Snow has fallen from London to Aberdeen just as the UK braces for a 50 per cent jump in gas and energy prices that has left many fearing they will not be able to pay their bills as costs rise across household spending.
In a bizarre start to spring, temperatures plummeted, more snow is forecast with householders asked to take photos of their gas meter readings to ensure that accurate figures before an April 1 across the board rise in home heating and energy bills.
Warmer weather, which allowed people to turn down the thermostat, has gone into reverse and social media has filled with complaints about the cost of living crisis that has been exacerbated by the Russian war in Ukraine.
Typically, gas and electricity use drops in spring and summer as the warmer weather means people need it less often.
This year, consumers were already dreading the rise in energy costs that will be passed to them in gas and electric bills.
Households will see the biggest rise in the cost of energy in living memory from Friday when average bills increase by 54 per cent, or almost £700, to about £2,000 a year.
Experts have urged householders to submit meter readings for gas and electricity to their supplier on Thursday to show exactly how much energy they have used before Ofgem's price cap increase from April 1.
This will prevent companies from estimating usage and potentially charging for energy used before April 1 at the higher rate.
The energy price cap for those on default tariffs who pay by direct debit is rising by £693 from £1,277 to £1,971 from April 1.
Prepayment customers will see a bigger jump, with their price cap going up by £708, from £1,309 to £2,017.
The regulator hiked the energy price cap to a record £1,971 for a typical household as gas prices soared to unprecedented highs.
Fuel poverty charity National Energy Action say the cost of heating an average home has doubled in 18 months, leaving 6.5 million households unable to live in a properly warm home across the UK.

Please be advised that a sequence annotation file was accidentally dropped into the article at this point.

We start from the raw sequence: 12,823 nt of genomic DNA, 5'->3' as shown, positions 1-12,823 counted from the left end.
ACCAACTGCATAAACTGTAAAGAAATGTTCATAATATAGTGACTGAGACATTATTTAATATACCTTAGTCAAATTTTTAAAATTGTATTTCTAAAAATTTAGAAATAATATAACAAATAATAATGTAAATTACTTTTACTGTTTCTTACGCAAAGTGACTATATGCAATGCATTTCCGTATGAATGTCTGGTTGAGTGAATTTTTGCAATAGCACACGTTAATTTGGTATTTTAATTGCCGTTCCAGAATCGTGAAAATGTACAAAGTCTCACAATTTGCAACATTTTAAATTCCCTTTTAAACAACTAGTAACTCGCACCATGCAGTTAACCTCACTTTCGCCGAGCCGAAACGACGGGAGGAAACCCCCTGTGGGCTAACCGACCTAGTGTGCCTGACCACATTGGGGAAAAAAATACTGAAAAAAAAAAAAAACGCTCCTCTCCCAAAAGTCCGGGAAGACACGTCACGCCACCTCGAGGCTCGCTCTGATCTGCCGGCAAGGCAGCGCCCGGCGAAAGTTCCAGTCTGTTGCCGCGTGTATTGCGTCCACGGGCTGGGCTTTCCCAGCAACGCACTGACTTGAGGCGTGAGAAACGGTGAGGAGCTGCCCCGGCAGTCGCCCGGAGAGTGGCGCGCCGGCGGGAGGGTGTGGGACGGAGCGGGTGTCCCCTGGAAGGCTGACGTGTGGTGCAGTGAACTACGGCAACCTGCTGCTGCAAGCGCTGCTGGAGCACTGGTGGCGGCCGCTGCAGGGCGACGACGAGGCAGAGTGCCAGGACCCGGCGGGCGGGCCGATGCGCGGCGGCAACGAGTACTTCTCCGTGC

“This is the biggest energy price shock in living memory," NEA chief executive Adam Scorer said.
“Millions of people will be priced out of adequate levels of heating and power. For all the anticipation of these price rises, many people on the lowest incomes will be crushed by the reality.
“Quality of life for millions of people will plummet. Warm homes, cooked food, hot water, clean clothes — all cut back or cut out. Debt will spiral. Physical and mental health will suffer.”
On Thursday, some energy websites appeared to falter as customers rushed to submit meter readings before Friday's price increase.
A message on the British Gas website told customers it was facing “some technical issues we're trying to resolve as quickly as possible”.
EDF Energy's website also reported problems, as many people apparently tried to submit their meter readings on their account.
According to Downdetector, the websites of E.ON, Scottish Power, British Gas and SSE have gone down.
More snow, hail and ice is expected in parts of England and Scotland in a sharp change of weather from last week.
“Snow and hail showers could lead to icy surfaces, with possible travel disruption," said a Met Office yellow weather warning for eastern Scotland, north-eastern England and Yorkshire on Thursday. More weather warnings could be issued for Friday morning.
Meteorologist Matty Box said there will be a fair chance of snow in many areas on Thursday night and Friday morning. “It will be concentrated and there will be snow showers,” he said.